NFPA 701: Description of Test Methods
20.03.2012 § Leave a Comment
(No. 2 of 3) The flammability test we use for all of our drapery fabrics is the ACT performance guideline: NFPA 701. The standard actually includes two tests, one for draperies that weigh less than 21 oz./sq. yd (Test Method #1, the replacement for the original small scale test) and a second for draperies that weigh more than 21 oz./sq. yd or have some kind of backing (Test Method #2, the replacement for the original large scale test).
It’s typically harder to predict how heavier fabrics or blackout linings will behave in real life, so Test #2 uses a life-size scale. The 4-foot long samples are folded and hung like draperies in a 7-foot tall testing chamber before they’re exposed to a flame. The test uses much more fabric, and it’s more expensive than Test #1.
It’s more common that we’ll test a new drapery fabric with Test #1. Ten samples (approx.. 6” x 16”) are burned for each test, and whether the fabric passes depends on their average performance. One at a time, a sample is suspended vertically in the testing chamber with small weights at the bottom to keep it in place. A 4-inch flame is lit at the lower edge and held next to the sample for 45 seconds before it’s removed. Sometimes pieces of the fabric will break away from the rest of the sample; this is called drip burn. The tester will record how long the pieces burn after they’ve separated from the sample, and if the average drip burn for all ten samples is more than 2 seconds, the fabric won’t pass.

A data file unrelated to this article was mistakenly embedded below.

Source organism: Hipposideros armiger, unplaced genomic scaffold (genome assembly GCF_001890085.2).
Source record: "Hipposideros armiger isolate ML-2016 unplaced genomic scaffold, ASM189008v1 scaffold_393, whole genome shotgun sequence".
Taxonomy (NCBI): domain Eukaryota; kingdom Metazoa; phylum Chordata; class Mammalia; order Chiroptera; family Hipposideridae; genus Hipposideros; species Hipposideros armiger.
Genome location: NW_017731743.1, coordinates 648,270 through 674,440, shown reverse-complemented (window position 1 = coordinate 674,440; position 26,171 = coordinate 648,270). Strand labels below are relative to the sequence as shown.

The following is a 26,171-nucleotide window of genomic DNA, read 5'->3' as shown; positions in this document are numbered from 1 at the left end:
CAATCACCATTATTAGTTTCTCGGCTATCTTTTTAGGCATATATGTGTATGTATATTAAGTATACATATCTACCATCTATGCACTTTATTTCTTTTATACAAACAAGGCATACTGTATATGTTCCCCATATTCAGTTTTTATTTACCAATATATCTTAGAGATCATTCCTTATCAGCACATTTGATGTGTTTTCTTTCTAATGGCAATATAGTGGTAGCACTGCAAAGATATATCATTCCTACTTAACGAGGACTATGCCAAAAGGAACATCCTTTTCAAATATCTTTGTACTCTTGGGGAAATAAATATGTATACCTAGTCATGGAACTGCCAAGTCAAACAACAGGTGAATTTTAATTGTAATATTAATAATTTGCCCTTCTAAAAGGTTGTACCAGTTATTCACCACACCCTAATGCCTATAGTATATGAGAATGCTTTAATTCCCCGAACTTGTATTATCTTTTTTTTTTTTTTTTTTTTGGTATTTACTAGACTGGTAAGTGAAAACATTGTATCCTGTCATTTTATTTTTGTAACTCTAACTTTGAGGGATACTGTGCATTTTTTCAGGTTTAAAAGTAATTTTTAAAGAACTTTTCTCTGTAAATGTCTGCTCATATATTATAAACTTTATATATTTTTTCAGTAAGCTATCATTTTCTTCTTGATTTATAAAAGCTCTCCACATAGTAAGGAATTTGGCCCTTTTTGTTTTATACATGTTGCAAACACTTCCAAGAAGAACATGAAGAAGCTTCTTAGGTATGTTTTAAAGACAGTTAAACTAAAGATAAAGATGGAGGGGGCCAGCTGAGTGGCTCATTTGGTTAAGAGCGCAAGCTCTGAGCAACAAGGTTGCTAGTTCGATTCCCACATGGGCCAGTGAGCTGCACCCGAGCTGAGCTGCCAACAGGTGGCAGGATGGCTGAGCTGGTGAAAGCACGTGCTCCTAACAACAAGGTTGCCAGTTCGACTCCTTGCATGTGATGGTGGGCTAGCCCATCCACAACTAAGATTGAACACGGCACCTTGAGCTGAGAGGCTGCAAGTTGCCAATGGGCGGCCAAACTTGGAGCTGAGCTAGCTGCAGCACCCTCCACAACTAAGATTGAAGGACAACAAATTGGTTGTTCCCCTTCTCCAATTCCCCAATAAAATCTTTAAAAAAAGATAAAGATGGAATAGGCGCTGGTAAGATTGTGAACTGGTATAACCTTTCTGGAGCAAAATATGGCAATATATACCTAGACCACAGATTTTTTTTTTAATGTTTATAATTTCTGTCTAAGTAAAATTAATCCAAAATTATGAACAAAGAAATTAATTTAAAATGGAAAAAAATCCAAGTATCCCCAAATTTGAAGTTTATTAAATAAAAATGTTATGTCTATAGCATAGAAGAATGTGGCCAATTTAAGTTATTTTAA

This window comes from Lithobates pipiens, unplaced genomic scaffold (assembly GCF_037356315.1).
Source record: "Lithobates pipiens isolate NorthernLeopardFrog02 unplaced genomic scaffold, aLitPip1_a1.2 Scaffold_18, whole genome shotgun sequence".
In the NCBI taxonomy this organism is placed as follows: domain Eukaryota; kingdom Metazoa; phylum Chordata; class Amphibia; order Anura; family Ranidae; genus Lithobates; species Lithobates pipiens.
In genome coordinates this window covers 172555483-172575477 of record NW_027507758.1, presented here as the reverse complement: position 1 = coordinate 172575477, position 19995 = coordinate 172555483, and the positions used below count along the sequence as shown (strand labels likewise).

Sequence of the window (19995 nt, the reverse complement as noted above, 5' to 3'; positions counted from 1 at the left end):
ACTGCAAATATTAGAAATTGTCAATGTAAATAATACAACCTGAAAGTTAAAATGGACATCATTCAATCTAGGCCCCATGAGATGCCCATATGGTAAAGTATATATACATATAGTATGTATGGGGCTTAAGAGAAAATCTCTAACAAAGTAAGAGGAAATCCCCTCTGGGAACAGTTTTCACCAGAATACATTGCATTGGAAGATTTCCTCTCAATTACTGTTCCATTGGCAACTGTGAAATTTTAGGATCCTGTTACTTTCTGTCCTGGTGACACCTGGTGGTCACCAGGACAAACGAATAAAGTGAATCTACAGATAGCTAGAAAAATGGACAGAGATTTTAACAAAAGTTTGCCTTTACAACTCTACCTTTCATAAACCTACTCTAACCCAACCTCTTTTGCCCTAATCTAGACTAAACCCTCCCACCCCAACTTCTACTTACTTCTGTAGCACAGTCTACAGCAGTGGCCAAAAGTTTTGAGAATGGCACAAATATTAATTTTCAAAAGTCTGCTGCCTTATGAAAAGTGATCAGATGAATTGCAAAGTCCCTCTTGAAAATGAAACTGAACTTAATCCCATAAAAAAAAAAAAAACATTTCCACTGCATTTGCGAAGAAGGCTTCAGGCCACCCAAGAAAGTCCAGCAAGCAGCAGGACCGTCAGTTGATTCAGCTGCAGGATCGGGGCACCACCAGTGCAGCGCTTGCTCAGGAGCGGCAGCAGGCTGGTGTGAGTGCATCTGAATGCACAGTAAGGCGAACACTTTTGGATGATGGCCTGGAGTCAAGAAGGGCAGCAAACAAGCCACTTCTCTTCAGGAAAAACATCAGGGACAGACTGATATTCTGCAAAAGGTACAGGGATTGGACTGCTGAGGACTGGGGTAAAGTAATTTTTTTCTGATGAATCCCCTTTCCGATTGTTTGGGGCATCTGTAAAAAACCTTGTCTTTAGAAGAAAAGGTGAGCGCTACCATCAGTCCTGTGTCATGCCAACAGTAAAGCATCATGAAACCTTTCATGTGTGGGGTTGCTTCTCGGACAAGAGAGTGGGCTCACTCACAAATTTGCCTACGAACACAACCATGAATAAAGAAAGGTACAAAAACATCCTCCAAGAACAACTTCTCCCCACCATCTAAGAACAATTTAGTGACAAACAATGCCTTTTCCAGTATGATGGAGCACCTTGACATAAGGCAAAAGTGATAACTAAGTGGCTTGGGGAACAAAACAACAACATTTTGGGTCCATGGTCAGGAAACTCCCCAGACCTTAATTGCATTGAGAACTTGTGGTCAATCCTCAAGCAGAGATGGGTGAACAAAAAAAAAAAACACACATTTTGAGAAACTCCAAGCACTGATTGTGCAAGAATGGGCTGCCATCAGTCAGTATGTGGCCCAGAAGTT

The second criterion for passing Test #1 is that, on average, the samples can’t lose more than 40% of their mass after they’ve burned. The specific percentage was decided because of a series of tests at the Southwest Research Institute (SwRI) in the 1980’s that showed that 40% tended to separate the “good” performers from the “bad” performers. Weight is a tricky measurement, though, because some fabrics hold moisture better than others; wool, for example, can be 15% moisture, which can affect both the weight measurements and how the fabric burns. To create a level playing field, all of the samples are “baked” at 220°F for half an hour beforehand.
You can read the complete NFPA 701: Standard Methods of Fire Tests for Flame Propagation of Textiles and Films on the NFPA website, and I will post some example test results in my next post.